CES 2018: Uncooperative robots and tech problems dominate first day

Truly autonomous cars are years away, experts say

Samsung’s Joseph Stinziano talks about the new Family Hub smart refrigerators during a news conference at CES 2018.

Samsung’s Joseph Stinziano talks about the new Family Hub smart refrigerators during a news conference at CES 2018.

 

Technology’s problems rather than its triumphs appeared to dominate the first day of the CES exhibition in Las Vegas, as tech executives were forced to confront major security flaws and uncooperative robots.

Meanwhile, carmakers and tech companies sought to temper expectations over autonomous cars, pointing out they were years away and that there were plenty of hurdles yet to overcome.

CES typically showcases technology advances and new products from the major tech firms down to small start-ups. It sets the scene for the coming year of tech, with companies using the platform to unveil the latest advances in their products. But while there was plenty of enthusiasm for TVs and robotic companions, autonomous smart homes and artificial intelligence, there was still a note of caution.

Intel

Intel boss Brian Krzanich addressed the Spectre and Meltdown problem affecting its chips in his keynote speech ahead of the opening of the event, saying the company would issue security updates for all its products affected by the two flaws by the end of the month.

“For our processors and products introduced in the past five years, Intel expects to issue updates for more than 90 per cent within a week, and the remaining by the end of January,” he said.

Last week, security researchers from Google published details of flaws in processor chips made by Intel and other manufacturers that could be exploited to access personal data on computers.

Many tech giants, including Apple and Microsoft, have since confirmed they have either already released or will shortly release updates that mitigate the issue.

Despite the turbulent weeks for technology, both LG and Samsung pushed ahead with adding internet capabilities to their entire appliance lines, enabling them to communicate and work together. For LG, it was a smart fridge that can create recipes and send cooking instructions to a connected oven.

Samsung, meanwhile, demonstrated its own “Family Hub” smart fridge that can link up with a smart TV to check its contents.

However, LG did also encounter issues when smart home robot CLOi became unresponsive during a live demo.

Industry analyst Ben Wood from CCS Insight warned the incident could signal a sense of foreboding for exhibitors at the Las Vegas convention.

“Unfortunately for LG, its 2018 CES press conference will be remembered for the problems with its CLOi consumer robot,” he said. “This episode may well prove to be a metaphor for a lot of the technology on show at CES this year, particularly in the area of consumer robotics.

“Based on what we have seen so far it feels like many of the devices are not quite ready for prime time. Early adopters risk being alienated and true mass market commercialisation likely remains many years away.”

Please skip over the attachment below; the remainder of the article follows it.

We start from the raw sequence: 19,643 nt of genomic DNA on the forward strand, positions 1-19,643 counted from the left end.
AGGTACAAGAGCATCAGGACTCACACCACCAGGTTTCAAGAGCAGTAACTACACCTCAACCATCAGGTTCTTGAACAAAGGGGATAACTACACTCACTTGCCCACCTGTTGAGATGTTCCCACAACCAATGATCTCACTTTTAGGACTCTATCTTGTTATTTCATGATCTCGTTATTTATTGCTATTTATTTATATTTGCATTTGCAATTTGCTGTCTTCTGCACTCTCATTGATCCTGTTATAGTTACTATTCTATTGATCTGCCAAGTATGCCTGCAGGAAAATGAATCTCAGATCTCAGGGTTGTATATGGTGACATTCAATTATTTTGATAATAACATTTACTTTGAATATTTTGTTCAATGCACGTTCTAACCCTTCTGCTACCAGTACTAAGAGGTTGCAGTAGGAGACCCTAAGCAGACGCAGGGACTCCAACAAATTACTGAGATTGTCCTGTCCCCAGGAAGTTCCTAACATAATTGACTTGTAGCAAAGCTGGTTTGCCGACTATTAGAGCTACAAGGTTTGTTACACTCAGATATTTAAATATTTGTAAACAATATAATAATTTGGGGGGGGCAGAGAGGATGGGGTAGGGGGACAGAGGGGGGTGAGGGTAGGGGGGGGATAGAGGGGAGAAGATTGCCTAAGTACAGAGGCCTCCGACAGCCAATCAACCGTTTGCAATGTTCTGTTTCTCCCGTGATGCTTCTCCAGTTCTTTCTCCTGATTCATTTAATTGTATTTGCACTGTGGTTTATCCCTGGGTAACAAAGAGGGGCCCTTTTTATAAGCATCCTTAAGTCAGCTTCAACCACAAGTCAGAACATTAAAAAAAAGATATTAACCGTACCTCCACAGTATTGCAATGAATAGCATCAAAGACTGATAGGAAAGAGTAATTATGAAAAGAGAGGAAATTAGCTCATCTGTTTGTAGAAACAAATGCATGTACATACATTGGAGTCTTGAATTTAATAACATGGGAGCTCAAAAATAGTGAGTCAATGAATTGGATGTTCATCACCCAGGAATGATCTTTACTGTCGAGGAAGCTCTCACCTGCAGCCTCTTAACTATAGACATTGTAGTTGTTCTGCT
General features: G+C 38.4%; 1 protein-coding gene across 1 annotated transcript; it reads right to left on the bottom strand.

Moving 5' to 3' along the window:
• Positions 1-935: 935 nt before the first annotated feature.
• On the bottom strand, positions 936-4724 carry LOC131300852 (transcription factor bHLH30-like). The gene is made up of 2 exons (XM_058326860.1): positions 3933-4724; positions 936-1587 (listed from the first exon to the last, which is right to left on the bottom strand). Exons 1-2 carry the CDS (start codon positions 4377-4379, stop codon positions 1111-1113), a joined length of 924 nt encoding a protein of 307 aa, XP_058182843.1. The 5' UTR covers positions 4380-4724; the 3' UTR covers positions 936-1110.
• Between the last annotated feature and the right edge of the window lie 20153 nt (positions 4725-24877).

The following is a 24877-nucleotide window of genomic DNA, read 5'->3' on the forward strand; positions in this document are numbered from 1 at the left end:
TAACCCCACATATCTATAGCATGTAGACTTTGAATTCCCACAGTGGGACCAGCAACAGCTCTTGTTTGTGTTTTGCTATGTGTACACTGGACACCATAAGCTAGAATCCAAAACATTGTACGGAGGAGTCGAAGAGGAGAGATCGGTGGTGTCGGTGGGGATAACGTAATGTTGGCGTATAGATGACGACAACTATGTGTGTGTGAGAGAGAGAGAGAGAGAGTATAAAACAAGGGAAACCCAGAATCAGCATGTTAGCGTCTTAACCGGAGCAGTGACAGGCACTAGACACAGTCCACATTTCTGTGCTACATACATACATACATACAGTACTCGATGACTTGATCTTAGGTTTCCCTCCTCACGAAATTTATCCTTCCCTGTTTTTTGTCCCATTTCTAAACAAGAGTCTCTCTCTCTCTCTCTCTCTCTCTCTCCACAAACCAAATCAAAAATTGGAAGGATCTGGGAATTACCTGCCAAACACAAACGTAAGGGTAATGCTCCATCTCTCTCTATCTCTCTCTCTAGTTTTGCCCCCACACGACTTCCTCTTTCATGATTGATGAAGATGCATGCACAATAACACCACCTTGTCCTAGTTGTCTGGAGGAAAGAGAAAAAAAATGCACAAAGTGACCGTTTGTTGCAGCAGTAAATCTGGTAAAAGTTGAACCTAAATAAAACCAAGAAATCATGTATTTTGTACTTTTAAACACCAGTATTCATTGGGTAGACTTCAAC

Google

Google also showed its face at the tech show, announcing it Google Assistant would be coming to speakers with screens and cars. Google Assistant is compatible with devices made by Sony, LG, Lenovo and JBL, a brand of Samsung’s Harman division.

Meanwhile, executives from car giants Toyota and Hyundai Motor Co, supplier Robert Bosch GmbH and ride-hailing service Lyft said this week that truly driverless vehicles are years away. While each of those companies showed off the progress they’re making in the form of concept models or Las Vegas test drives, they’re quick to admit that plenty of major hurdles remain.

“It’s a mistake to say that the finish line is coming up very soon,” said Gill Pratt, chief executive officer of Toyota Research Institute, the carmaker’s $1 billion unit working on artificial intelligence and robotics. “Things are changing rapidly, but this will be a long journey.”

One of the major challenges is replicating the human brain, Pratt said. People can sense gestures and the movements of pedestrians and other drivers and predict where they’re going. AI scientists are working on this, Pratt said, but it’ll take years to get autonomous-vehicle systems to be capable of complete robotic driving.

Hyundai announced an even longer time frame. “We take very conservative steps,” Lee Jinwoo, vice president of Hyundai’s Intelligent Safety Technology Center in Namyang, South Korea, said in an interview. “We want to test and validate the technology first. It will not be for sale in 2021, only testing in city use.”

There were the usual slew of TV announcements, with Panasonic unveiling a range of OLED TVs that that support the opensource metadata platform HDR10+, while Samsung and Sony also showed off new displays. Sony uised the show to unveil new additions to its mobile range too.

Dell, meanwhile, showcased new laptops, including the thin and light XPS 13, which has been named a CES 2018 Innovation Award honouree. The company has also developed software solution that enables wireless integration between Dell PCs and iOS and Android smartphones. The Dell Mobile Connect software will be pre-installed on all new Dell consumer PCs, allowing users to make calls, send texts, get notifications and fully mirror their phones to interact with all their favourite mobile apps. On the virtual reality side of things, its Alienware brand is collaborating with Nvidia and Oculus to create competitive virtual reality eSports.

CES opened on Tuesday and is set to run until Friday. An estimated 170,000 people are expected to visit CES over the course of the four-day event.

- PA, Bloomberg